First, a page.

• 1.1. Historical Perspective -- 1.1.1. Need for Fiber-Optic Communications -- 1.1.2. Evolution of Lightwave Systems -- 1.2. Basic Concepts -- 1.2.1. Analog and Digital Signals -- 1.2.2. Channel Multiplexing -- 1.2.3. Modulation Formats -- 1.3. Optical Communication Systems -- 1.4. Lightwave System Components -- 1.4.1. Optical Fibers as a Communication Channel -- 1.4.2. Optical Transmitters -- 1.4.3. Optical Receivers -- Problems -- References -- 2.1. Geometrical-Optics Description -- 2.1.1. Step-Index Fibers -- 2.1.2. Graded-Index Fibers -- 2.2. Wave Propagation -- 2.2.1. Maxwell's Equations -- 2.2.2. Fiber Modes -- 2.2.3. Single-Mode Fibers -- 2.3. Dispersion in Single-Mode Fibers -- 2.3.1. Group-Velocity Dispersion -- 2.3.2. Material Dispersion -- 2.3.3. Waveguide Dispersion -- 2.3.4. Higher-Order Dispersion -- 2.3.5. Polarization-Mode Dispersion -- 2.4. Dispersion-Induced Limitations -- 2.4.1. Basic Propagation Equation -- 2.4.2. Chirped Gaussian Pulses -- 2.4.3. Limitations on the Bit Rate -- 2.4.4. Fiber Bandwidth -- 2.5. Fiber Losses -- 2.5.1. Attenuation Coefficient -- 2.5.2. Material Absorption -- 2.5.3. Rayleigh Scattering -- 2.5.4. Waveguide Imperfections -- 2.6. Nonlinear Optical Effects -- 2.6.1. Stimulated Light Scattering -- 2.6.2. Nonlinear Phase Modulation -- 2.6.3. Four-Wave Mixing -- 2.7. Fiber Design and Fabrication -- 2.7.1. Silica Fibers -- 2.7.2. Plastic Optical Fibers -- 2.7.3. Cables and Connectors -- Problems -- References -- 3.1. Semiconductor Laser Physics -- 3.1.1. Spontaneous and Stimulated Emissions -- 3.1.2. Nonradiative Recombination -- 3.1.3. Optical Gain -- 3.1.4. Feedback and Laser Threshold -- 3.1.5. Longitudinal Modes -- 3.1.6. Laser Structures -- 3.2. Single-Mode Semiconductor Lasers -- 3.2.1. Distributed Feedback Lasers -- 3.2.2. Coupled-Cavity Semiconductor Lasers -- 3.2.3. Tunable Semiconductor Lasers -- 3.2.4. Vertical-Cavity Surface-Emitting Lasers -- 3.3. Laser Characteristics -- 3.3.1. CW Characteristics -- 3.3.2. Modulation Bandwidth -- 3.3.3. Relative Intensity Noise -- 3.3.4. Spectral Linewidth -- 3.4. Optical Signal Generation -- 3.4.1. Direct Modulation -- 3.4.2. External Modulation -- 3.5. Light-Emitting Diodes -- 3.5.1. CW Characteristics -- 3.5.2. Modulation Response -- 3.5.3. LED Structures -- 3.6. Transmitter Design -- 3.6.1. Source[–]Fiber Coupling -- 3.6.2. Driving Circuitry -- 3.6.3. Reliability and Packaging -- Problems -- References -- 4.1. Basic Concepts -- 4.1.1. Responsivity and Quantum Efficiency -- 4.1.2. Rise Time and Bandwidth -- 4.2. Common Photodetectors -- 4.2.1. p[–]n Photodiodes -- 4.2.2. p[–]i[–]n Photodiodes -- 4.2.3. Avalanche Photodiodes -- 4.2.4. MSM Photodetectors -- 4.3. Receiver Design -- 4.3.1. Front End -- 4.3.2. Linear Channel -- 4.3.3. Decision Circuit -- 4.3.4. Integrated Receivers -- 4.4. Receiver Noise -- 4.4.1. Noise Mechanisms -- 4.4.2. p[–]i[–]n Receivers -- 4.4.3. APD Receivers -- 4.5. Coherent Detection -- 4.5.1. Local Oscillator -- 4.5.2. Homodyne Detection -- 4.5.3. Heterodyne Detection -- 4.5.4. Signal-to-Noise Ratio -- 4.6. Receiver Sensitivity -- 4.6.1. Bit-Error Rate -- 4.6.2. Minimum Received Power -- 4.6.3. Quantum Limit of Photodetection -- 4.7. Sensitivity Degradation -- 4.7.1. Extinction Ratio -- 4.7.2. Intensity Noise -- 4.7.3. Timing Jitter -- 4.8. Receiver Performance -- Problems -- References -- 5.1. System Architectures -- 5.1.1. Point-to-Point Links -- 5.1.2. Distribution Networks -- 5.1.3. Local-Area Networks -- 5.2. Design Guidelines -- 5.2.1. Loss-Limited Lightwave Systems -- 5.2.2. Dispersion-Limited Lightwave Systems -- 5.2.3. Power Budget -- 5.2.4. Rise-Time Budget -- 5.3. Long-Haul Systems -- 5.3.1. Performance-Limiting Factors -- 5.3.2. Terrestrial Lightwave Systems -- 5.3.3. Undersea Lightwave Systems -- 5.4. Sources of Power Penalty -- 5.4.1. Modal Noise -- 5.4.2. Mode-Partition Noise -- 5.4.3. Reflection Feedback and Noise -- 5.4.4. Dispersive Pulse Broadening -- 5.4.5. Frequency Chirping -- 5.4.6. Eye-Closure Penalty -- 5.5. Forward Error Correction -- 5.5.1. Error-Correcting Codes -- 5.5.2. Coding Gain -- 5.6. Computer-Aided Design -- Problems -- References -- 6.1. WDM Lightwave Systems -- 6.1.1. High-Capacity Point-to-Point Links -- 6.1.2. Wide-Area and Metro-Area Networks -- 6.1.3. Multiple-Access WDM Networks -- 6.2. WDM Components -- 6.2.1. Tunable Optical Filters -- 6.2.2. Multiplexers and Demultiplexers -- 6.2.3. Add[–]Drop Multiplexers and Filters -- 6.2.4. Star Couplers -- 6.2.5. Wavelength Routers -- 6.2.6. WDM Transmitters and Receivers -- 6.3. System Performance Issues -- 6.3.1. Heterowavelength Linear Crosstalk -- 6.3.2. Homowavelength Linear Crosstalk -- 6.3.3. Nonlinear Raman Crosstalk -- 6.3.4. Stimulated Brillouin Scattering -- 6.3.5. Cross-Phase Modulation -- 6.3.6. Four-Wave Mixing -- 6.3.7. Other Design Issues -- 6.4. Time-Division Multiplexing -- 6.4.1. Channel Multiplexing -- 6.4.2. Channel Demultiplexing -- 6.4.3. System Performance -- 6.5. Subcarrier Multiplexing -- 6.5.1. Analog and Digital SCM Systems -- 6.5.2. Multiwavelength SCM Systems -- 6.5.3. Orthogonal Frequency-Division multiplexing -- 6.6. Code-Division Multiplexing -- 6.6.1. Time-Domain Encoding -- 6.6.2. Frequency-Domain Encoding -- 6.6.3. Frequency Hopping -- Problems -- References -- 7.1. Compensation of Fiber Losses -- 7.1.1. Periodic Amplification Scheme -- 7.1.2. Lumped Versus Distributed Amplification -- 7.1.3. Bidirectional Pumping Scheme -- 7.2. Erbium-Doped Fiber Amplifiers -- 7.2.1. Pumping and Gain Spectrum -- 7.2.2. Two-Level Model -- 7.2.3. Amplifier Noise -- 7.2.4. Multichannel Amplification -- 7.3. Raman Amplifiers -- 7.3.1. Raman Gain and Bandwidth -- 7.3.2. Raman-Induced Signal Gain -- 7.3.3. Multiple-Pump Raman Amplification -- 7.3.4. Noise Figure of Raman Amplifiers -- 7.4. Optical Signal-To-Noise Ratio -- 7.4.1. Lumped Amplification -- 7.4.2. Distributed Amplification -- 7.5. Electrical Signal-To-Noise Ratio -- 7.5.1. ASE-Induced Current Fluctuations -- 7.5.2. Impact of ASE on SNR -- 7.5.3. Noise Buildup in an Amplifier Chain -- 7.6. Receiver Sensitivity and Q Factor -- 7.6.1. Bit-Error Rate -- 7.6.2. Relation between Q Factor and Optical SNR -- 7.7. Role of Dispersive and Nonlinear Effects -- 7.7.1. Noise Growth through Modulation Instability -- 7.7.2. Noise-Induced Signal Degradation -- 7.7.3. Noise-Induced Energy Fluctuations -- 7.7.4. Noise-Induced Timing Jitter -- 7.8. Periodically Amplified Lightwave Systems -- 7.8.1. Numerical Approach -- 7.8.2. Optimum Launched Power -- Problems -- References -- 8.1. Dispersion Problem and Its Solution -- 8.2. Dispersion-Compensating Fibers -- 8.2.1. Conditions for Dispersion Compensation -- 8.2.2. Dispersion Maps -- 8.2.3. DCF Designs -- 8.3. Fiber Bragg Gratings -- 8.3.1. Constant-Period Gratings -- 8.3.2. Chirped Fiber Gratings -- 8.3.3. Sampled Gratings -- 8.4. Dispersion-Equalizing Filters -- 8.4.1. Gires[–]Tournois Filters -- 8.4.2. Mach[–]Zehnder Filters -- 8.4.3. Other All-Pass Filters -- 8.5. Optical Phase Conjugation -- 8.5.1. Principle of Operation -- 8.5.2. Compensation of Self-Phase Modulation -- 8.5.3. Generation of Phase-Conjugated Signal -- 8.6. Channels at High Bit Rates -- 8.6.1. Tunable Dispersion Compensation -- 8.6.2. Higher-Order Dispersion Management -- 8.6.3. PMD Compensation -- 8.7. Electronic Dispersion Compensation -- 8.7.1. Basic Idea behind GVD Precompensation -- 8.7.2. Precompensation at the Transmitter -- 8.7.3. Dispersion Compensation at the Receiver -- Problems -- References -- 9.1. Impact of Fiber Nonlinearity -- 9.1.1. System Design Issues -- 9.1.2. Semianalytic Approach -- 9.1.3. Soliton and Pseudo-linear Regimes -- 9.2. Solitons in Optical Fibers -- 9.2.1. Properties of Optical Solitons -- 9.2.2. Loss-Managed Solitons -- 9.3. Dispersion-Managed Solitons -- 9.3.1. Dispersion-Decreasing Fibers -- 9.3.2. Periodic Dispersion Maps -- 9.3.3. Design Issues -- 9.3.4. Timing Jitter -- 9.3.5. Control of Timing Jitter -- 9.4. Pseudo-linear Lightwave Systems -- 9.4.1. Origin of Intrachannel Nonlinear Effects -- 9.4.2. Intrachannel Cross-Phase Modulation -- 9.4.3. Intrachannel Four-Wave Mixing -- 9.5. Control of Intrachannel Nonlinear Effects -- 9.5.1. Optimization of Dispersion Maps -- 9.5.2. Phase-Alternation Techniques -- 9.5.3. Polarization Bit Interleaving -- Problems -- References -- 10.1. Advanced Modulation Formats -- 10.1.1. Encoding of Optical Signals -- 10.1.2. Amplitude and Phase Modulators -- 10.2. Demodulation Schemes -- 10.2.1. Synchronous Heterodyne Demodulation -- 10.2.2. Asynchronous Heterodyne Demodulation -- 10.2.3. Optical Delay Demodulation -- 10.3. Shot Noise and Bit-Error Rate -- 10.3.1. Synchronous Heterodyne Receivers -- 10.3.2. Asynchronous Heterodyne Receivers -- 10.3.3. Receivers with Delay Demodulation -- 10.4. Sensitivity Degradation Mechanisms -- 10.4.1. Intensity Noise of Lasers -- 10.4.2. Phase Noise of Lasers -- 10.4.3. Signal Polarization Fluctuations -- 10.4.4. Noise Added by Optical Amplifiers -- 10.4.5. Fiber Dispersion -- 10.5. Impact of Nonlinear Effects -- 10.5.1. Nonlinear Phase Noise --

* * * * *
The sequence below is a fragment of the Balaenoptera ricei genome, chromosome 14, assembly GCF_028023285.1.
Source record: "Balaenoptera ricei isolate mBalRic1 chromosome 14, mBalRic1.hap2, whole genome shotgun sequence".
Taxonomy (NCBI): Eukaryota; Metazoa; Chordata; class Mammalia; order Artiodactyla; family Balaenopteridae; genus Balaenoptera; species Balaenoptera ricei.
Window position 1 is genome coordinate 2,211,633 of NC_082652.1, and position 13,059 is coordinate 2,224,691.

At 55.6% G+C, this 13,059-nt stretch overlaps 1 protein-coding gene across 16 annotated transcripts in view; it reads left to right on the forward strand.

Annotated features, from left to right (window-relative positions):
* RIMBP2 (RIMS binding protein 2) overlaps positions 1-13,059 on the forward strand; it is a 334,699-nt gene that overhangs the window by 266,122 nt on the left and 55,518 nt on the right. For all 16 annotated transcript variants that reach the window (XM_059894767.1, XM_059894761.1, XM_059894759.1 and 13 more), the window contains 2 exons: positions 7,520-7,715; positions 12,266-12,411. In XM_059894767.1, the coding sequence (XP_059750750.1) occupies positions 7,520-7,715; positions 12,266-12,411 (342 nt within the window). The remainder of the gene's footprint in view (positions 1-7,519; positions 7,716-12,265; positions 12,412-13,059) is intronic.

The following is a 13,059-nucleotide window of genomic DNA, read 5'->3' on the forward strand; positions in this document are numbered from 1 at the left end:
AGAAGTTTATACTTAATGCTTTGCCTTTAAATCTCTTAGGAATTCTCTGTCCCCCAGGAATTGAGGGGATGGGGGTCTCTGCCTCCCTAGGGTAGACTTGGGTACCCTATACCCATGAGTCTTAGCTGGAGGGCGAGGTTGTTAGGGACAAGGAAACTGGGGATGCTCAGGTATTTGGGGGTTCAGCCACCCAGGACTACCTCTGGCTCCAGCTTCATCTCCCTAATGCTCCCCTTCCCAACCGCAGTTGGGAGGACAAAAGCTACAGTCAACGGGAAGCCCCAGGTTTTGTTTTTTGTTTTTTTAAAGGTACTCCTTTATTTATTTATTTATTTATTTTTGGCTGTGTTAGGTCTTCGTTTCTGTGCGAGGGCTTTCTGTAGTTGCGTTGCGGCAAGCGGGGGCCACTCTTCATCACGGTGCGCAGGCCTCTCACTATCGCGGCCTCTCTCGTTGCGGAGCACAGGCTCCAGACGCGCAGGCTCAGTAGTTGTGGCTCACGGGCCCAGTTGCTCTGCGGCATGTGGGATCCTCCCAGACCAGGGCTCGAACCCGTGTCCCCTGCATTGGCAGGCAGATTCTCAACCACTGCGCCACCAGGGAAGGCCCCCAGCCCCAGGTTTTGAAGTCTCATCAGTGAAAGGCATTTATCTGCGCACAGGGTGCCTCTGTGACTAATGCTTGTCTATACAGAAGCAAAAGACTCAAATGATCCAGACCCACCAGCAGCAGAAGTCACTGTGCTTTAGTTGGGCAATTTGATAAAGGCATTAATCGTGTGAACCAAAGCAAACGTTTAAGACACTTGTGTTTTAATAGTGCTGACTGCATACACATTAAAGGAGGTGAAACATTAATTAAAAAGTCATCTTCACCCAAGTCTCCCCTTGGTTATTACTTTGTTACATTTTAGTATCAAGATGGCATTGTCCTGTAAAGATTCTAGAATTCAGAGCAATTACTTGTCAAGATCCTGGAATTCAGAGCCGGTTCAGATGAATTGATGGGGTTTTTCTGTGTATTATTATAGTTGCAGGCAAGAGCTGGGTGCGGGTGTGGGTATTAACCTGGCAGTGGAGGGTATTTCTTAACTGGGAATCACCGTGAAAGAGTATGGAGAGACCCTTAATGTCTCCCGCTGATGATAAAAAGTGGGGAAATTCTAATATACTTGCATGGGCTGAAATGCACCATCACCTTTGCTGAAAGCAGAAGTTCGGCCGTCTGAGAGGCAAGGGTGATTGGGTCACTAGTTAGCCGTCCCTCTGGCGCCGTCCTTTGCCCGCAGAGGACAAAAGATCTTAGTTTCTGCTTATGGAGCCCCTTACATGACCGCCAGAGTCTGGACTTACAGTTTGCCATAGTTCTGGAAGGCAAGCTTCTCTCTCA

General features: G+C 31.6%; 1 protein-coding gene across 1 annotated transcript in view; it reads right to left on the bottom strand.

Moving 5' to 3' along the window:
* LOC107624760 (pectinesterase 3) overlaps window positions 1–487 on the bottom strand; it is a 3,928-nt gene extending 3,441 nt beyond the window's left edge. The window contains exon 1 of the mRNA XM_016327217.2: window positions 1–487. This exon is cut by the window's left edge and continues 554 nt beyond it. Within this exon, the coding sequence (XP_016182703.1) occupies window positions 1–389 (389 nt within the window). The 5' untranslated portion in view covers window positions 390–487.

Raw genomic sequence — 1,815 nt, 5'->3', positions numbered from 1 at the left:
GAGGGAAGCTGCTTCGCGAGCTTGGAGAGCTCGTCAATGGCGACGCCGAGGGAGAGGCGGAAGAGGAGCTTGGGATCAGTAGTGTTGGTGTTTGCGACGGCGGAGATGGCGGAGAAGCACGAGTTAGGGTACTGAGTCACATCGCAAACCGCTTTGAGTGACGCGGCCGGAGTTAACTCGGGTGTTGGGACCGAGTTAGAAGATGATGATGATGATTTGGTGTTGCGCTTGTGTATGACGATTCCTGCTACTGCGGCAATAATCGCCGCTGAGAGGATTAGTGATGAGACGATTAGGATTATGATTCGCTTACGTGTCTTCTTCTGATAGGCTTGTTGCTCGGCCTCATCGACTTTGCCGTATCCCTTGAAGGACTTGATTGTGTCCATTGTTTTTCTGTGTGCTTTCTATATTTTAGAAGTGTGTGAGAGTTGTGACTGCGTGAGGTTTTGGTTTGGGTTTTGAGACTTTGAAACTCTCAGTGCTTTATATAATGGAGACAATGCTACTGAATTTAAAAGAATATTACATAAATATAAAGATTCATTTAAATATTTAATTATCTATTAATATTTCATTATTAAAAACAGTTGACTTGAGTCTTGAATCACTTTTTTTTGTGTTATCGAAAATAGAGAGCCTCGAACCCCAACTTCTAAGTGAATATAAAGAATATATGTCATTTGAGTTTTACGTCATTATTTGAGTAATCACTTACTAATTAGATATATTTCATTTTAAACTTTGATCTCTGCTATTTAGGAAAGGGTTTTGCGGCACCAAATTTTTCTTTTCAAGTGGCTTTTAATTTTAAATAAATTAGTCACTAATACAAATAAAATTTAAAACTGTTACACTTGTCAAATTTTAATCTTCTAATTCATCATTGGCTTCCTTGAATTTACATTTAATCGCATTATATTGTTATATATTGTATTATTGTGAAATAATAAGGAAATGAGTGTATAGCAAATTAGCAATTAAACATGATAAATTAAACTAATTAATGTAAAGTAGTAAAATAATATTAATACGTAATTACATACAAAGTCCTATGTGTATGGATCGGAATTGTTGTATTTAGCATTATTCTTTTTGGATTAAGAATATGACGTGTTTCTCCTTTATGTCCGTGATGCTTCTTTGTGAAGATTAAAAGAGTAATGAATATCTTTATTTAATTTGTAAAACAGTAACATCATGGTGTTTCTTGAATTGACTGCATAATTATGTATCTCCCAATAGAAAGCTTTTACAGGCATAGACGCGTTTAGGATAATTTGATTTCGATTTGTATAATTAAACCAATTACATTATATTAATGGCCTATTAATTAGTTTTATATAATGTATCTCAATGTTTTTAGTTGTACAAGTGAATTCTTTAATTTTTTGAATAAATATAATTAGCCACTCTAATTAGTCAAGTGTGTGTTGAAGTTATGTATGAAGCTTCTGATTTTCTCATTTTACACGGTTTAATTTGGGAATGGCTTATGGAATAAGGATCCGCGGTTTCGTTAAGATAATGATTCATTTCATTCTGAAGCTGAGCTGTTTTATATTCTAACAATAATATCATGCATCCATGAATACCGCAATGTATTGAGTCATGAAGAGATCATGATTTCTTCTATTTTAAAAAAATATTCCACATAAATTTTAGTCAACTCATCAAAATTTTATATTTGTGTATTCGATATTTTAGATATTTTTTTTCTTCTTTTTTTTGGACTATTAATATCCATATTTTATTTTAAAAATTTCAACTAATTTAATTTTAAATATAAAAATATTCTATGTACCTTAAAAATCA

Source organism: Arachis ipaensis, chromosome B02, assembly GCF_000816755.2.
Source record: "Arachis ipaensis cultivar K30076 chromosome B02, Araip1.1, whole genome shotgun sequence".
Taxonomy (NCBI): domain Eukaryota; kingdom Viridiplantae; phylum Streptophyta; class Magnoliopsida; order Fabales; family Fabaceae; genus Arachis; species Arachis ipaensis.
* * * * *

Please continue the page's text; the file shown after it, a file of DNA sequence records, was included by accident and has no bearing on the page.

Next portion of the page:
• Contents note continued: 10.5.2. Effect of Fiber Dispersion -- 10.5.3. Compensation of Nonlinear Phase Noise -- 10.6. Recent Progress -- 10.6.1. Systems with the DBPSK format -- 10.6.2. Systems with the DQPSK format -- 10.6.3. QAM and Related formats -- 10.6.4. Systems Employing Orthogonal FDM -- 10.7. Ultimate Channel Capacity -- Problems -- References -- 11.1. Nonlinear Techniques and Devices -- 11.1.1. Nonlinear Optical Loop Mirrors -- 11.1.2. Parametric Amplifiers -- 11.1.3. Nonlinear Effects in Semiconductor Optical Amplifiers -- 11.1.4. Bistable Optical Devices -- 11.2. All-Optical Flip[–]Flops -- 11.2.1. Semiconductor Lasers and SOAs -- 11.2.2. Coupled Semiconductor Lasers and SOAs -- 11.3. Wavelength Converters -- 11.3.1. XPM-Based Wavelength Converters -- 11.3.2. FWM-Based Wavelength Converters -- 11.3.3. Passive Semiconductor Waveguides -- 11.3.4. SOA-Based Wavelength Converters -- 11.4. Ultrafast Optical Switching -- 11.4.1. Time-Domain Demultiplexing -- 11.4.2. Data-Format Conversion -- 11.4.3. Packet Switching -- 11.5. Optical Regenerators -- 11.5.1. Fiber-Based 2R Regenerators -- 11.5.2. SOA-Based 2R Regenerators -- 11.5.3. Fiber-Based 3R Regenerators -- 11.5.4. SOA-Based 3R Regenerators -- 11.5.5. Regeneration of Phase-Encoded Signals -- Problems -- References